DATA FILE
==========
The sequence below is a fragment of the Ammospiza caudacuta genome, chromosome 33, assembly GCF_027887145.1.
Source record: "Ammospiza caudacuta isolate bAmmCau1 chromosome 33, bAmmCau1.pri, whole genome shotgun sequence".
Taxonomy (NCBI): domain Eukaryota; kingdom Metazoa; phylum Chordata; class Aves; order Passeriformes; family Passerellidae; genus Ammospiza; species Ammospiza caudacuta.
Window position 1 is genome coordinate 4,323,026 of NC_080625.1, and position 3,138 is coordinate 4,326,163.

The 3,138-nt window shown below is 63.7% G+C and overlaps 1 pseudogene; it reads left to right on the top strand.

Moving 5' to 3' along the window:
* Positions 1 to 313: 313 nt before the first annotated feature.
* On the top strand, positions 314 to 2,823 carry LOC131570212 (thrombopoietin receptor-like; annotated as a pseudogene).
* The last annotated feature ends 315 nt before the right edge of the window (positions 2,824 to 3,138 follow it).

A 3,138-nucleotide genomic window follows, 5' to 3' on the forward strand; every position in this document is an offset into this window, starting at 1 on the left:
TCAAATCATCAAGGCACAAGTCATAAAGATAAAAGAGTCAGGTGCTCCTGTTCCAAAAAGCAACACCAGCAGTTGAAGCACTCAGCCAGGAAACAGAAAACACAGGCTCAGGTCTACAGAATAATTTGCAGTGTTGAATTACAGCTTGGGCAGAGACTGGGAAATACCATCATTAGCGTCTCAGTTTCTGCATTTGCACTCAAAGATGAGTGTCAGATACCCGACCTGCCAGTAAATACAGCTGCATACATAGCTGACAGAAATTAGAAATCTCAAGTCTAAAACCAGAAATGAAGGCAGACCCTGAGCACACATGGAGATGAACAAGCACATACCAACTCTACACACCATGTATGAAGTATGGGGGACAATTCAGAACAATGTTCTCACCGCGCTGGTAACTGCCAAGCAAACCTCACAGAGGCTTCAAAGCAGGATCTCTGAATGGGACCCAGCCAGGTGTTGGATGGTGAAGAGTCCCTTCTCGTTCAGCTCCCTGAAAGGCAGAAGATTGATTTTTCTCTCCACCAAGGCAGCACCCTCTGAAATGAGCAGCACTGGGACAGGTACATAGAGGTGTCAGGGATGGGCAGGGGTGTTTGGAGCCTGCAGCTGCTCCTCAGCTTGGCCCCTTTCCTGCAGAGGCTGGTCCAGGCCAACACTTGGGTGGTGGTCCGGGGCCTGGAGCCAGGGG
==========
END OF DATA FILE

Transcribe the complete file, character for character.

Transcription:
The sequence below is a fragment of the Ammospiza caudacuta genome, chromosome 33, assembly GCF_027887145.1.
Source record: "Ammospiza caudacuta isolate bAmmCau1 chromosome 33, bAmmCau1.pri, whole genome shotgun sequence".
Taxonomy (NCBI): domain Eukaryota; kingdom Metazoa; phylum Chordata; class Aves; order Passeriformes; family Passerellidae; genus Ammospiza; species Ammospiza caudacuta.
Window position 1 is genome coordinate 4,323,026 of NC_080625.1, and position 3,138 is coordinate 4,326,163.

The 3,138-nt window shown below is 63.7% G+C and overlaps 1 pseudogene; it reads left to right on the top strand.

Moving 5' to 3' along the window:
* Positions 1 to 313: 313 nt before the first annotated feature.
* On the top strand, positions 314 to 2,823 carry LOC131570212 (thrombopoietin receptor-like; annotated as a pseudogene).
* The last annotated feature ends 315 nt before the right edge of the window (positions 2,824 to 3,138 follow it).

A 3,138-nucleotide genomic window follows, 5' to 3' on the forward strand; every position in this document is an offset into this window, starting at 1 on the left:
TCAAATCATCAAGGCACAAGTCATAAAGATAAAAGAGTCAGGTGCTCCTGTTCCAAAAAGCAACACCAGCAGTTGAAGCACTCAGCCAGGAAACAGAAAACACAGGCTCAGGTCTACAGAATAATTTGCAGTGTTGAATTACAGCTTGGGCAGAGACTGGGAAATACCATCATTAGCGTCTCAGTTTCTGCATTTGCACTCAAAGATGAGTGTCAGATACCCGACCTGCCAGTAAATACAGCTGCATACATAGCTGACAGAAATTAGAAATCTCAAGTCTAAAACCAGAAATGAAGGCAGACCCTGAGCACACATGGAGATGAACAAGCACATACCAACTCTACACACCATGTATGAAGTATGGGGGACAATTCAGAACAATGTTCTCACCGCGCTGGTAACTGCCAAGCAAACCTCACAGAGGCTTCAAAGCAGGATCTCTGAATGGGACCCAGCCAGGTGTTGGATGGTGAAGAGTCCCTTCTCGTTCAGCTCCCTGAAAGGCAGAAGATTGATTTTTCTCTCCACCAAGGCAGCACCCTCTGAAATGAGCAGCACTGGGACAGGTACATAGAGGTGTCAGGGATGGGCAGGGGTGTTTGGAGCCTGCAGCTGCTCCTCAGCTTGGCCCCTTTCCTGCAGAGGCTGGTCCAGGCCAACACTTGGGTGGTGGTCCGGGGCCTGGAGCCAGGGG